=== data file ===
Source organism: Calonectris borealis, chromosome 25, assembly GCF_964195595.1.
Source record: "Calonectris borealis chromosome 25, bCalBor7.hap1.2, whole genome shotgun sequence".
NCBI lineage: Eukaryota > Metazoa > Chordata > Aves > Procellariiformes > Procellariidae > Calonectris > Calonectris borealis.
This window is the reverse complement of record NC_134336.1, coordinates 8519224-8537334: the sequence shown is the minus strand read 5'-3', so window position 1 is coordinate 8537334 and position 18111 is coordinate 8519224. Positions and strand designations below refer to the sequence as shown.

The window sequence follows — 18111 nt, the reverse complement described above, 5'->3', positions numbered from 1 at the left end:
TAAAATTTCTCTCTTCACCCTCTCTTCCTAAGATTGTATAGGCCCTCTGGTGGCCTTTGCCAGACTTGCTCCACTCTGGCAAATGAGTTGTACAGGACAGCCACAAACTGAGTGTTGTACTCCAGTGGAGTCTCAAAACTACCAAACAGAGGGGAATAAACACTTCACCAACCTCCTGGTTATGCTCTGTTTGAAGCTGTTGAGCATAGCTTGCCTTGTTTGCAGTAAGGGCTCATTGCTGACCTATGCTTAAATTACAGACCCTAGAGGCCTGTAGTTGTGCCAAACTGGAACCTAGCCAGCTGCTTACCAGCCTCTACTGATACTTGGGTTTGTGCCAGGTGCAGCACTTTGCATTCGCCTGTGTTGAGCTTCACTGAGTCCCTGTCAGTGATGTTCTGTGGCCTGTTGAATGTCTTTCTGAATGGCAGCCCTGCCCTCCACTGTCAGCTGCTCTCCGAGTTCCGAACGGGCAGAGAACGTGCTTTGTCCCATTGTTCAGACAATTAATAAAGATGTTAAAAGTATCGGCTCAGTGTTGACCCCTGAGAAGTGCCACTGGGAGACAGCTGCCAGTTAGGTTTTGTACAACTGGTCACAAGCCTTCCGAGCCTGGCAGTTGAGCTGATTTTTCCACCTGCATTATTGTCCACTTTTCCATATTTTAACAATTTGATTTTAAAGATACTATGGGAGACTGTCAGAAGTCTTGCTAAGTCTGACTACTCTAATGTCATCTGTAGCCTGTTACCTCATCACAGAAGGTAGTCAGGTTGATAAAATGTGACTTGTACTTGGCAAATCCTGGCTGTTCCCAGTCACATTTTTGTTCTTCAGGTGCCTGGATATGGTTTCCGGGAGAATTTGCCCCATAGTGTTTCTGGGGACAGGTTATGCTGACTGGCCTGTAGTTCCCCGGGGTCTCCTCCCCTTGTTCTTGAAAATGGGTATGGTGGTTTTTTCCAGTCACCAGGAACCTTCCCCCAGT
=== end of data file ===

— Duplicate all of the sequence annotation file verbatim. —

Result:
Source organism: Calonectris borealis, chromosome 25, assembly GCF_964195595.1.
Source record: "Calonectris borealis chromosome 25, bCalBor7.hap1.2, whole genome shotgun sequence".
NCBI lineage: Eukaryota > Metazoa > Chordata > Aves > Procellariiformes > Procellariidae > Calonectris > Calonectris borealis.
This window is the reverse complement of record NC_134336.1, coordinates 8519224-8537334: the sequence shown is the minus strand read 5'-3', so window position 1 is coordinate 8537334 and position 18111 is coordinate 8519224. Positions and strand designations below refer to the sequence as shown.

The window sequence follows — 18111 nt, the reverse complement described above, 5'->3', positions numbered from 1 at the left end:
TAAAATTTCTCTCTTCACCCTCTCTTCCTAAGATTGTATAGGCCCTCTGGTGGCCTTTGCCAGACTTGCTCCACTCTGGCAAATGAGTTGTACAGGACAGCCACAAACTGAGTGTTGTACTCCAGTGGAGTCTCAAAACTACCAAACAGAGGGGAATAAACACTTCACCAACCTCCTGGTTATGCTCTGTTTGAAGCTGTTGAGCATAGCTTGCCTTGTTTGCAGTAAGGGCTCATTGCTGACCTATGCTTAAATTACAGACCCTAGAGGCCTGTAGTTGTGCCAAACTGGAACCTAGCCAGCTGCTTACCAGCCTCTACTGATACTTGGGTTTGTGCCAGGTGCAGCACTTTGCATTCGCCTGTGTTGAGCTTCACTGAGTCCCTGTCAGTGATGTTCTGTGGCCTGTTGAATGTCTTTCTGAATGGCAGCCCTGCCCTCCACTGTCAGCTGCTCTCCGAGTTCCGAACGGGCAGAGAACGTGCTTTGTCCCATTGTTCAGACAATTAATAAAGATGTTAAAAGTATCGGCTCAGTGTTGACCCCTGAGAAGTGCCACTGGGAGACAGCTGCCAGTTAGGTTTTGTACAACTGGTCACAAGCCTTCCGAGCCTGGCAGTTGAGCTGATTTTTCCACCTGCATTATTGTCCACTTTTCCATATTTTAACAATTTGATTTTAAAGATACTATGGGAGACTGTCAGAAGTCTTGCTAAGTCTGACTACTCTAATGTCATCTGTAGCCTGTTACCTCATCACAGAAGGTAGTCAGGTTGATAAAATGTGACTTGTACTTGGCAAATCCTGGCTGTTCCCAGTCACATTTTTGTTCTTCAGGTGCCTGGATATGGTTTCCGGGAGAATTTGCCCCATAGTGTTTCTGGGGACAGGTTATGCTGACTGGCCTGTAGTTCCCCGGGGTCTCCTCCCCTTGTTCTTGAAAATGGGTATGGTGGTTTTTTCCAGTCACCAGGAACCTTCCCCCAGT